Adaptations to deep diving in seal lice, the exception to the rule that there are no marine insects

LE STUDIUM Multidisciplinary Journal, 2022, 6, 14-19

María Soledad Leonardi 1,2,  Claudio Lazzari 3.
1 LE STUDIUM Institute for Advanced Studies, 37200 Tours, France.
2 Instituto de Biología de Organimos Marinos, CONICET, 9120 Puerto Madryn, Argentina.
3 Institut de Recherche sur la Biologie de l’Insecte (IRBI), 37200 Tours, France.


Insects are the most evolutionarily and ecologically successful group of living animals, being present in almost all possible mainland habitats; however, they are virtually absent in the ocean, which constitutes more than 99% of the Earth’s biosphere. Only a few insect species can be found in the sea but they remain at the surface, in salt marshes, estuaries, or shallow waters. Remarkably, a group of 13 species manages to endure long immersion periods in the open sea, as well as deep dives, i.e., seal lice. During the evolutionary transition of pinnipeds from land to the ocean, echinophthiriid seal lice had to manage the gradual change to an amphibian lifestyle along with their hosts, some of which may spend more than 80% of the time submerged and performing extreme dives, some beyond 2000 m under the surface. These obligate and permanent ectoparasites have adapted to cope with hypoxia, high salinity, low temperature, and, in particular, conditions of huge hydrostatic pressures. A major remainig question is whether or not seal lice do breath underwater or, on the contrary they dramatically reduce their metabolism to spare oxygen when submerged. During the reported period, we investigated anatomical adaptations to prolongued immersion and also set up a method for measuring oxigen consumption in two media, air and water in small insects, both using state of the art methods.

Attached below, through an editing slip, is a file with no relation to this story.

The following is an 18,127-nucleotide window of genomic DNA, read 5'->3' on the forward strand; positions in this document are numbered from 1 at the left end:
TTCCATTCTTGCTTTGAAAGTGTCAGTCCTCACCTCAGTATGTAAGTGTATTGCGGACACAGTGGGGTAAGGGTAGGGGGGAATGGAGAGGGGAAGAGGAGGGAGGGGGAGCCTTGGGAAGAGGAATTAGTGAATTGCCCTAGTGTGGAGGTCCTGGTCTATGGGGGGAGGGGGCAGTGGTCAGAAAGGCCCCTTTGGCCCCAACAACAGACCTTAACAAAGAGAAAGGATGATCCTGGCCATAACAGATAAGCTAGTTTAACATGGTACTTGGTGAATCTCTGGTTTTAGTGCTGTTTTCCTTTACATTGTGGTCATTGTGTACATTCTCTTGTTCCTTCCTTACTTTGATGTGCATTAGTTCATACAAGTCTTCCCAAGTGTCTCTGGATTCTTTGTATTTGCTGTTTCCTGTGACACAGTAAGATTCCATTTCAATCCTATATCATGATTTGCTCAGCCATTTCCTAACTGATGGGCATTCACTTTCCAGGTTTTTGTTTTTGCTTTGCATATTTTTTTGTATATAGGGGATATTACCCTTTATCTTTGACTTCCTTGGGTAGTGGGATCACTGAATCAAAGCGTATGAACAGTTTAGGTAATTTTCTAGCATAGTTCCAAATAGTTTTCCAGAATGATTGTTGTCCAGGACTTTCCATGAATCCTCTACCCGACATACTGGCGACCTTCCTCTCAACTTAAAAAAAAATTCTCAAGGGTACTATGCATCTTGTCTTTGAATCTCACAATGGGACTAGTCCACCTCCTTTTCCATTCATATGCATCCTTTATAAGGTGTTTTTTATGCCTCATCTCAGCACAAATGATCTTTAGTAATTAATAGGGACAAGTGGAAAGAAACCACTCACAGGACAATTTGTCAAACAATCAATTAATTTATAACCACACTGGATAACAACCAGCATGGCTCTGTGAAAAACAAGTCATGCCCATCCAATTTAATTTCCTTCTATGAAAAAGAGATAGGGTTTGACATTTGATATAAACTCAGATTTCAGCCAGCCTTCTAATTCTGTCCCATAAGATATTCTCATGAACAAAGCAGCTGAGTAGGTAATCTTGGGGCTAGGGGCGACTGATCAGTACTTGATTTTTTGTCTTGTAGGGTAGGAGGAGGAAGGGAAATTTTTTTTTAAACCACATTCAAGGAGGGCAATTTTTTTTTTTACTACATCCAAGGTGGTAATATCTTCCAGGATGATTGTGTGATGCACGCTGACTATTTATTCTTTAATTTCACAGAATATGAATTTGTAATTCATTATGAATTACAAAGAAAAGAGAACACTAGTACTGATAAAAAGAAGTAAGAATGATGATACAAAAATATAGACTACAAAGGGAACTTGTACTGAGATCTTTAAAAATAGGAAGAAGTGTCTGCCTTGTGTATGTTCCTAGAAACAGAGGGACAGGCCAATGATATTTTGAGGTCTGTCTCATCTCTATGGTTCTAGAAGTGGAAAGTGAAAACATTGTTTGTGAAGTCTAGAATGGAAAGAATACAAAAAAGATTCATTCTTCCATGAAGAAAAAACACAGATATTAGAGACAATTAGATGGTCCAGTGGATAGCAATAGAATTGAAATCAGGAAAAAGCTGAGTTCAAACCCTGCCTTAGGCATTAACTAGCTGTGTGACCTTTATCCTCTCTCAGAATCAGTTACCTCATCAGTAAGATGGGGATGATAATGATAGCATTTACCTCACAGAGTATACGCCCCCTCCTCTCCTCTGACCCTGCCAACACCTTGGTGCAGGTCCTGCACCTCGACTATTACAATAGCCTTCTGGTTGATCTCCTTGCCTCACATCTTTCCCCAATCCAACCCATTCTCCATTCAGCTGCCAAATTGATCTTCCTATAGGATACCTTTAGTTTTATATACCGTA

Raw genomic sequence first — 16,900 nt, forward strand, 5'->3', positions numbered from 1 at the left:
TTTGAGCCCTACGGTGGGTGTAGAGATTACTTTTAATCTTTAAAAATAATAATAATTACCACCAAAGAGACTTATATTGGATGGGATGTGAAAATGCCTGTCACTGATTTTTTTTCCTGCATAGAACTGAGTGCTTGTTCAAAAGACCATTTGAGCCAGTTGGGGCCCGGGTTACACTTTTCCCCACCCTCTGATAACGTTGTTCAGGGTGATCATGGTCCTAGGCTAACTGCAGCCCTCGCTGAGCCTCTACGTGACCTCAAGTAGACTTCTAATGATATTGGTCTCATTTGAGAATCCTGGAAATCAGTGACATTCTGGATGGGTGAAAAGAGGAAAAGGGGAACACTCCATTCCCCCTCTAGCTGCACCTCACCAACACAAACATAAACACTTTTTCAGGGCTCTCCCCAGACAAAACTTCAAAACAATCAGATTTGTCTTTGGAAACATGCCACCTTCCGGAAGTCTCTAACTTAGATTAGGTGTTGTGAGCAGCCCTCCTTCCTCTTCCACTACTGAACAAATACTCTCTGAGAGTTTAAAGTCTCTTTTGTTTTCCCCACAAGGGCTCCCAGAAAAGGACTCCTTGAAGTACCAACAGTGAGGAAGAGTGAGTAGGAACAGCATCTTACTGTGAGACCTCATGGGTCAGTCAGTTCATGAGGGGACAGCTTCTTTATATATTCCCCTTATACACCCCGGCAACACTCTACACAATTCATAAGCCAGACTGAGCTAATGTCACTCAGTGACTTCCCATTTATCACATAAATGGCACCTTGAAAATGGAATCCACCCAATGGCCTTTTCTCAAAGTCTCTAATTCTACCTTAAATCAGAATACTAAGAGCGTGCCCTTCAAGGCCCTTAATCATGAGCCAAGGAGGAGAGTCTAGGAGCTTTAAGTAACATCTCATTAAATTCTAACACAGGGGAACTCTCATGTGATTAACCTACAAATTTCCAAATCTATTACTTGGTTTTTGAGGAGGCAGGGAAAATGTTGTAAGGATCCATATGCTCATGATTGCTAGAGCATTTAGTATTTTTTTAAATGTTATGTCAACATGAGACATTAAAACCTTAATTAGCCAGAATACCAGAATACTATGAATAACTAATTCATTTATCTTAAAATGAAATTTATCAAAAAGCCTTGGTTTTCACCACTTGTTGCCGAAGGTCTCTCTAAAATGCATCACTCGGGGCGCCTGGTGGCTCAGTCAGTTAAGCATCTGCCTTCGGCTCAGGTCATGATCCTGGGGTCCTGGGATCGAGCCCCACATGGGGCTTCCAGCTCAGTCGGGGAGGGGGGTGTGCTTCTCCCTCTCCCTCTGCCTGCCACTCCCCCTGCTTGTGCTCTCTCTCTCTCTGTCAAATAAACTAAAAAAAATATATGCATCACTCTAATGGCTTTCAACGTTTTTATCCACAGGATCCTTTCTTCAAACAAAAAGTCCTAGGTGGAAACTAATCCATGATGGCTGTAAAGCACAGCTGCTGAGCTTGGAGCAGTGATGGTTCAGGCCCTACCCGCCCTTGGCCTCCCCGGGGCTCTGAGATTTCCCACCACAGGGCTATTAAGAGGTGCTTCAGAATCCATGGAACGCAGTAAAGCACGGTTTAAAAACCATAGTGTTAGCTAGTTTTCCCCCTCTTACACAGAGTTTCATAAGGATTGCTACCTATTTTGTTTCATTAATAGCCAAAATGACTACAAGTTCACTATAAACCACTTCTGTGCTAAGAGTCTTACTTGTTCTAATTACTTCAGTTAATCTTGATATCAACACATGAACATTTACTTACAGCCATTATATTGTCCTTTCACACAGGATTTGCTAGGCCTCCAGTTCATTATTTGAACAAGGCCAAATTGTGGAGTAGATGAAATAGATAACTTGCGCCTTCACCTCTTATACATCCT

Adaptations. Diving physiology. Echinophthiriidae. Marine insects. Pinnipeds.
Published by

Le STUDIUM Multidisciplinary Journal